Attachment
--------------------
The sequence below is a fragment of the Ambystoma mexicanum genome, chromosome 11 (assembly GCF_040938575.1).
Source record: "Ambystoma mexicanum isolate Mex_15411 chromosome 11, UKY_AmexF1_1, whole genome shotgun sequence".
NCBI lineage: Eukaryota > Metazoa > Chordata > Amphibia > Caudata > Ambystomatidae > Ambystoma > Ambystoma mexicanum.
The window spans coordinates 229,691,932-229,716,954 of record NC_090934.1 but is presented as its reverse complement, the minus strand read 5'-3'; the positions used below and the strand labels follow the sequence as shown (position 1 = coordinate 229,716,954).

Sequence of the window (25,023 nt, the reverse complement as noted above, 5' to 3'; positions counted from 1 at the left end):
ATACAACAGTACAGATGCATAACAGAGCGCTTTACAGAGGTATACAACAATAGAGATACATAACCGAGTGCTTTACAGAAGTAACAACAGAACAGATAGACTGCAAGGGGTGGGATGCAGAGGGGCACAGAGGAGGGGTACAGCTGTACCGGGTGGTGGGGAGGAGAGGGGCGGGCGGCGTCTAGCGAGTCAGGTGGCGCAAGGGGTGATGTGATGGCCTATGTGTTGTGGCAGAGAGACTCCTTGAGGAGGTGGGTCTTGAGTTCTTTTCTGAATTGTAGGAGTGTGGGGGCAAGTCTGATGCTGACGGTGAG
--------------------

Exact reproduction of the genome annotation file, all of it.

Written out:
The sequence below is a fragment of the Ambystoma mexicanum genome, chromosome 11 (assembly GCF_040938575.1).
Source record: "Ambystoma mexicanum isolate Mex_15411 chromosome 11, UKY_AmexF1_1, whole genome shotgun sequence".
NCBI lineage: Eukaryota > Metazoa > Chordata > Amphibia > Caudata > Ambystomatidae > Ambystoma > Ambystoma mexicanum.
The window spans coordinates 229,691,932-229,716,954 of record NC_090934.1 but is presented as its reverse complement, the minus strand read 5'-3'; the positions used below and the strand labels follow the sequence as shown (position 1 = coordinate 229,716,954).

Sequence of the window (25,023 nt, the reverse complement as noted above, 5' to 3'; positions counted from 1 at the left end):
ATACAACAGTACAGATGCATAACAGAGCGCTTTACAGAGGTATACAACAATAGAGATACATAACCGAGTGCTTTACAGAAGTAACAACAGAACAGATAGACTGCAAGGGGTGGGATGCAGAGGGGCACAGAGGAGGGGTACAGCTGTACCGGGTGGTGGGGAGGAGAGGGGCGGGCGGCGTCTAGCGAGTCAGGTGGCGCAAGGGGTGATGTGATGGCCTATGTGTTGTGGCAGAGAGACTCCTTGAGGAGGTGGGTCTTGAGTTCTTTTCTGAATTGTAGGAGTGTGGGGGCAAGTCTGATGCTGACGGTGAG